2020-21 32×32: Mountain West Preview

The Mountain West brought us arguably the best moment of March – Sam Merrill’s game-winning shot in Vegas to send Utah State dancing was a quintessential March play. Little did we know how different the world would be just one week later. That shot capped what was an incredible season in the Mountain West, one that featured a historically good San Diego State team, some wild comebacks, and tons of parity. The league should be even more balanced and competitive this season, and I can’t wait.

  1. Boise State – *Braces self for Twitter mentions from San Diego State fans* Yes, I’m picking Boise State to win the Mountain West. Yes, it’s a risk with a lot of new faces. But I can’t help but fall in love with the pieces here, and Leon Rice is one of the most consistently strong coaches in mid-major basketball. The first thing that jumps out is the length: Between potential NBA prospect Derrick Alston at 6-9, high-level slasher Abu Kigab at 6-7, and Arizona transfer Emmanuel Akot at 6-8, Boise looks physically more like a Pac-12 team than their Mountain West counterparts. Akot is one of four key transfers that Rice gets eligible, a former five-star recruit who has struggled with his shot but brings incredible versatility to the mix. Having an elite-level shooter like Alston to pair with him at the combo forward spot should help with spacing concerns. Rice also has a pair of scoring point guards to work with in promising sophomore RayJ Dennis and Portland transfer Marcus Shaver, and should get even more scoring eligible at the midyear mark with another Arizona transfer Devonaire Doutrive joining the fray. Add in a guy who loves the dirty work in rebounding beast Mladen Armus, and Boise has a loaded roster with loads of options at Rice’s disposal. The positional size and athleticism across the board invites the potential for an elite-level defense, but Rice will always be able to have 3-4 guys on the floor at once capable of creating a shot. Building a new-look rotation during the pandemic is without a doubt a challenge, but I don’t think there should be much doubt that this is the best roster in the Mountain West.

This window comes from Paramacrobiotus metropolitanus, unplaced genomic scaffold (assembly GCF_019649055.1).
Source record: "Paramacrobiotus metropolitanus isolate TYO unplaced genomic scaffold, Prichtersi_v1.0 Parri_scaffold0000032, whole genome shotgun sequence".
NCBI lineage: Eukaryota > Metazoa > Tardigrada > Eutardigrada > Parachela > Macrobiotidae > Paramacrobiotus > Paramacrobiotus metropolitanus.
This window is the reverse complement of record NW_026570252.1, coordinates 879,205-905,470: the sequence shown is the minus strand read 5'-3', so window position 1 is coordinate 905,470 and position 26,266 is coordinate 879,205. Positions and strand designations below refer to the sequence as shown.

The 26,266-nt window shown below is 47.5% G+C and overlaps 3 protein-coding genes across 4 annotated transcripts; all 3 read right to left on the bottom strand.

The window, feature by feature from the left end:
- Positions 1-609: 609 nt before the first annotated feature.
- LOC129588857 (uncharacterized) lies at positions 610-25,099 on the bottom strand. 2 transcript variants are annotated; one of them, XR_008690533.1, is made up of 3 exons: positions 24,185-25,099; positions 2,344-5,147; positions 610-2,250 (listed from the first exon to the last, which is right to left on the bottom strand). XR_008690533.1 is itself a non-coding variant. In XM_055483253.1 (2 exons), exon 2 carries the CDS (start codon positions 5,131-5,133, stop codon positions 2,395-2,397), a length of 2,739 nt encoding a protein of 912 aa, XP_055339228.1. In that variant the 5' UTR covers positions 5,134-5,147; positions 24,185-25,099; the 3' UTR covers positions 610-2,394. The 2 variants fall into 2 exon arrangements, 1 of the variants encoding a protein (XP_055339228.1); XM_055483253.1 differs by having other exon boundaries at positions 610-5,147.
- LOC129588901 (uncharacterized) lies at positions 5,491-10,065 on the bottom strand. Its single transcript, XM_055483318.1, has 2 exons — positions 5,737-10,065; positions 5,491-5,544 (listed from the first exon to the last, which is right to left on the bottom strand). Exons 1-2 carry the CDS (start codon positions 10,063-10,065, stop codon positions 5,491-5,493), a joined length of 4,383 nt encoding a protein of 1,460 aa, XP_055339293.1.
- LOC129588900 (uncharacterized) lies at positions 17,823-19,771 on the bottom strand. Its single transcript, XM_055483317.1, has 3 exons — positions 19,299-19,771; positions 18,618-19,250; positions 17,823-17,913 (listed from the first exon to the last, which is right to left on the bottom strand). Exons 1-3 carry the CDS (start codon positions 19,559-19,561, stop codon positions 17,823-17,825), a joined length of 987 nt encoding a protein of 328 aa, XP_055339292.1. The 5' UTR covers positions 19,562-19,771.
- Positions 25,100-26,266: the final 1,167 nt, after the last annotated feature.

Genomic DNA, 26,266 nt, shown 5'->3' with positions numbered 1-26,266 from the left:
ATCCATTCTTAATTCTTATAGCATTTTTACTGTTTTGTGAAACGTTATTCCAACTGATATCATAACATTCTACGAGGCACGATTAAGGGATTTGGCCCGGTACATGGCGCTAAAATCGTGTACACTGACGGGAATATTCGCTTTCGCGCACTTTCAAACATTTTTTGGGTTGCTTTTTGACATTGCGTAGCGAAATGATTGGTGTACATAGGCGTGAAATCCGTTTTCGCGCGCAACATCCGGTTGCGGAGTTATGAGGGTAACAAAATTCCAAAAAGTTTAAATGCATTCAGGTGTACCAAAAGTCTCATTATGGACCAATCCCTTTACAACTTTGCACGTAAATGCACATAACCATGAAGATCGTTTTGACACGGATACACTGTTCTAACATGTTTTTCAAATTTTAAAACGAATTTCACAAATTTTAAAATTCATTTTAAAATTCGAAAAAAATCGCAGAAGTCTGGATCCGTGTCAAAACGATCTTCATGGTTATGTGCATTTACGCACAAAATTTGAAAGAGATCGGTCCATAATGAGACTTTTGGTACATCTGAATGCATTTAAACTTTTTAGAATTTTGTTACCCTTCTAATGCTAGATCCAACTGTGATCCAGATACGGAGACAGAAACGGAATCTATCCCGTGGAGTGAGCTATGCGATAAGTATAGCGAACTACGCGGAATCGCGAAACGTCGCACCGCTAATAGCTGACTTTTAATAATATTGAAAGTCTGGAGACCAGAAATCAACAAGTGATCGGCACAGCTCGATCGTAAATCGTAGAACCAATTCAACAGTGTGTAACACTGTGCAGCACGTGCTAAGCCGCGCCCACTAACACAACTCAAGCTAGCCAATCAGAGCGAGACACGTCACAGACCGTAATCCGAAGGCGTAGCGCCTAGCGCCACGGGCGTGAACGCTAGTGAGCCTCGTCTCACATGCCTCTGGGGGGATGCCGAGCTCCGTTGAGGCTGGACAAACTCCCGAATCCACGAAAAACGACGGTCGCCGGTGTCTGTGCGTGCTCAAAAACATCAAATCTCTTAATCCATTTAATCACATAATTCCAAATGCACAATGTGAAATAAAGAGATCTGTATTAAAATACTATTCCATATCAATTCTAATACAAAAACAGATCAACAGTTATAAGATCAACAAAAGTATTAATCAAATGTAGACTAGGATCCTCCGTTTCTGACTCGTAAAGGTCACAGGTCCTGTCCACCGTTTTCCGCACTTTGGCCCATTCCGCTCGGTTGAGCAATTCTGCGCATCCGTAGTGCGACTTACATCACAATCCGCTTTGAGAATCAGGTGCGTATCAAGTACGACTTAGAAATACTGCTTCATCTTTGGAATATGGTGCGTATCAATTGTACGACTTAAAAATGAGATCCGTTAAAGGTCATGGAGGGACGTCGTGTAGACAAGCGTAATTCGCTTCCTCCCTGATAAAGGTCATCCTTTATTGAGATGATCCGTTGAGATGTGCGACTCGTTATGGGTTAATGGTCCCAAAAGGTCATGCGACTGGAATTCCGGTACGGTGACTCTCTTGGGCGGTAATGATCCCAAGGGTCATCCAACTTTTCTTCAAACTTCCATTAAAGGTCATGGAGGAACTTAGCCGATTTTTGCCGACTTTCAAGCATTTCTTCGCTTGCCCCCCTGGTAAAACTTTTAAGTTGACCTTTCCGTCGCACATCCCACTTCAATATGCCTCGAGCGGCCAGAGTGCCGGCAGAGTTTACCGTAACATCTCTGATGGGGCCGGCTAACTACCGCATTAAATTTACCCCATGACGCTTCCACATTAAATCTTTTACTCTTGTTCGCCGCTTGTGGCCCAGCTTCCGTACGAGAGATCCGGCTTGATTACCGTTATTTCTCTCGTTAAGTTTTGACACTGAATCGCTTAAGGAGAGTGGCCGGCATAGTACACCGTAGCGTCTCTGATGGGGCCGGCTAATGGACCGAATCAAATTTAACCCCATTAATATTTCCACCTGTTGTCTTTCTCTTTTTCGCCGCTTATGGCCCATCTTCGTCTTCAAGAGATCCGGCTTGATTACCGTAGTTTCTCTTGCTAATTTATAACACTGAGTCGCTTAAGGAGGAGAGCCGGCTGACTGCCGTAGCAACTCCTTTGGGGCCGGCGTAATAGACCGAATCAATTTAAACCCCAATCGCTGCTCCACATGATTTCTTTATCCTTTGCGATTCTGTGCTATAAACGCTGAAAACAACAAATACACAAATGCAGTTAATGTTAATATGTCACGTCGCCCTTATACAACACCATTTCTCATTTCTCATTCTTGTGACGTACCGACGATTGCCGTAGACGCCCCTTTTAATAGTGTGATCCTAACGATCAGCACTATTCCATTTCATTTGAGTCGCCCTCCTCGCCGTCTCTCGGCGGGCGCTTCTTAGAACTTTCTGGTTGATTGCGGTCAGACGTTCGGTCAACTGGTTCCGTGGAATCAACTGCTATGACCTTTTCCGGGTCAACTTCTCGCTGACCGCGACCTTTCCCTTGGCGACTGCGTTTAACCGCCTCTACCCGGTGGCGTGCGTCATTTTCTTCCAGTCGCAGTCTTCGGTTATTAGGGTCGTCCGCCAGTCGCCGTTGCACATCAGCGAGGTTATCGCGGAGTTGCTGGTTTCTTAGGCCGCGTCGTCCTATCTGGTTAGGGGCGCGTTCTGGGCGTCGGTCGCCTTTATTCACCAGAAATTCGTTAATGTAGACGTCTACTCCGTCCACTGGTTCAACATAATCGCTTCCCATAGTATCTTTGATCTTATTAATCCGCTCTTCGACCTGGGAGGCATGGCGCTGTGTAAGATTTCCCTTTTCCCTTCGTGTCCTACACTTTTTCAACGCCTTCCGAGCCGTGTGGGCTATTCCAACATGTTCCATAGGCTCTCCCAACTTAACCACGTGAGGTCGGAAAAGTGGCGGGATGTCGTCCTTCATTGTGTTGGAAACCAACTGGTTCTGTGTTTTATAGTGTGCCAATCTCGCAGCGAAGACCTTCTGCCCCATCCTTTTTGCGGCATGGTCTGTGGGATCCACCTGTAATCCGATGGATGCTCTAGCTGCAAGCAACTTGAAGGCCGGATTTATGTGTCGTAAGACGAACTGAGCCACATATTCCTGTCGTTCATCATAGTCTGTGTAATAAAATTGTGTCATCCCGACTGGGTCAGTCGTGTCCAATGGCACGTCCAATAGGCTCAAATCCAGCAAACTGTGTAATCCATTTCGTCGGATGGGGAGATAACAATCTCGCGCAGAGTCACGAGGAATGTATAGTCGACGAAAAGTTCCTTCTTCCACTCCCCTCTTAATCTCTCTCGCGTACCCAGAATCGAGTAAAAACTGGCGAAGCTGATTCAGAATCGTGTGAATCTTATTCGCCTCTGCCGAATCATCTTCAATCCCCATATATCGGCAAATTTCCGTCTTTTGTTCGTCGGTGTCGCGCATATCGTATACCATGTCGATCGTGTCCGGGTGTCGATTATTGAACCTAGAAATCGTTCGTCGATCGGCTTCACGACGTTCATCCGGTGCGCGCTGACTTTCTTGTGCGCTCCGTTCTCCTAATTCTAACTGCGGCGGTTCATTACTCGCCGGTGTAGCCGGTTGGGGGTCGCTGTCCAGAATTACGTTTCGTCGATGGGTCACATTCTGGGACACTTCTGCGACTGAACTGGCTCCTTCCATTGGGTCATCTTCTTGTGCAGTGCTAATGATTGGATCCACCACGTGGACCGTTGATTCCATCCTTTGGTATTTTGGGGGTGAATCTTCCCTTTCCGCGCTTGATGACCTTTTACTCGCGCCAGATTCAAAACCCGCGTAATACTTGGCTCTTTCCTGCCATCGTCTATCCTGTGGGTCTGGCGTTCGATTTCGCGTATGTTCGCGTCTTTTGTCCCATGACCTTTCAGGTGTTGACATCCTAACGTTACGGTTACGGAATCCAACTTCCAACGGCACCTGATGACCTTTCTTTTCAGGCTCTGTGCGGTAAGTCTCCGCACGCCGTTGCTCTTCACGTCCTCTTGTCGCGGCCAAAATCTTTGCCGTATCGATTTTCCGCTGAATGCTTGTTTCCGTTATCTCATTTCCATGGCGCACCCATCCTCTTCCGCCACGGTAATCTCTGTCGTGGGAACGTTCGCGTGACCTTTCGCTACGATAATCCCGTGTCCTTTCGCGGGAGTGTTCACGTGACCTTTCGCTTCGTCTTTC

2. San Diego State – Not far behind are the Aztecs, who had a remarkable year in 2019-20 and deserve all the credit in the world for building the best Mountain West team in close to a decade. So how do they follow up that incredible season? It won’t be easy with the early departure of Malachi Flynn for the pro ranks in addition to graduations of Yanni Wetzell and KJ Feagin. SDSU’s pack-line defense was incredibly disciplined last season, but it helped to have two incredible perimeter defenders in lockdown point-of-attack guy Feagin and the ballhawking Flynn. While Cal State Northridge transfer Terrell Gomez is a dynamic offensive player thanks to his shooting ability, the drop-off defensively from Flynn or Feagin to him is akin to going from a Corvette to a bicycle. Losing Wetzell won’t be easy either – a healthy Nathan Mensah is amazing news, but Wetzell was so skilled down low and was a nightmare to deal with in ball screens. Still, there is a lot to like here. Matt Mitchell may not post gaudy numbers, but he’s a terrific player who can really score and is also a very good defender, while Jordan Schakel brought key 3&D attributes to last season’s team and could expand his game. Gomez is undersized and not a true point guard, but the guy can absolutely light it up from deep, and Mensah flashed signs of stardom before blood clots ended his season in 2019-20. An x-factor might be Spanish big man Joshua Tomaic, who grad transferred in from Maryland. Tomaic has long been more potential than production at both the collegiate and international level, but after seeing what Dutcher got out of another underperforming skilled high-major big in Wetzell, he’s certainly not worth writing off. The Aztecs absolutely have enough here to win the conference, but withstanding losses of an All-American and two other outstanding players is never as easy as it looks on paper.

  3. UNLV – Fielding a top-100 KenPom team that finished 12-6 in the league is a definite win for year one under TJ Otzelberger, and several big recruiting wins in the last 12 months solidify my belief that this program is on an upward trajectory. Otzelberger will be able to trot out two of the conference’s best scorers in Bryce Hamilton and South Dakota State transfer David Jenkins, which should fit well in the free-flowing offensive game Otz likes to play. Jenkins is a nuclear-level shooter who hit 112 threes at a 45% clip under Otzelberger with the Jackrabbits, and he’s the type of scoring talent who would average double figures in any conference in America. The chemistry between Hamilton and Jenkins is worth monitoring though: both guys are shoot first, second, and third guys, and Hamilton ranked in the top 25 nationally in shot percentage (percentage of a team’s shots taken when on the floor) last season. Still pairing a duo like that together will make this group really hard to guard, and that’s not even mentioning other talented additions in the backcourt like two-way wing Nick Blake and Iowa State transfer Caleb Grill. I’m also tracking skilled freshman big man Jhaylon Martinez, who could give the Rebels a different look offensively than Chiekh Mbacke Diong. This team might be a year away from its ultimate ceiling with just one senior on the roster and elite recruit Zaon Collins committed, but there’s plenty of reason for excitement in the present in Vegas.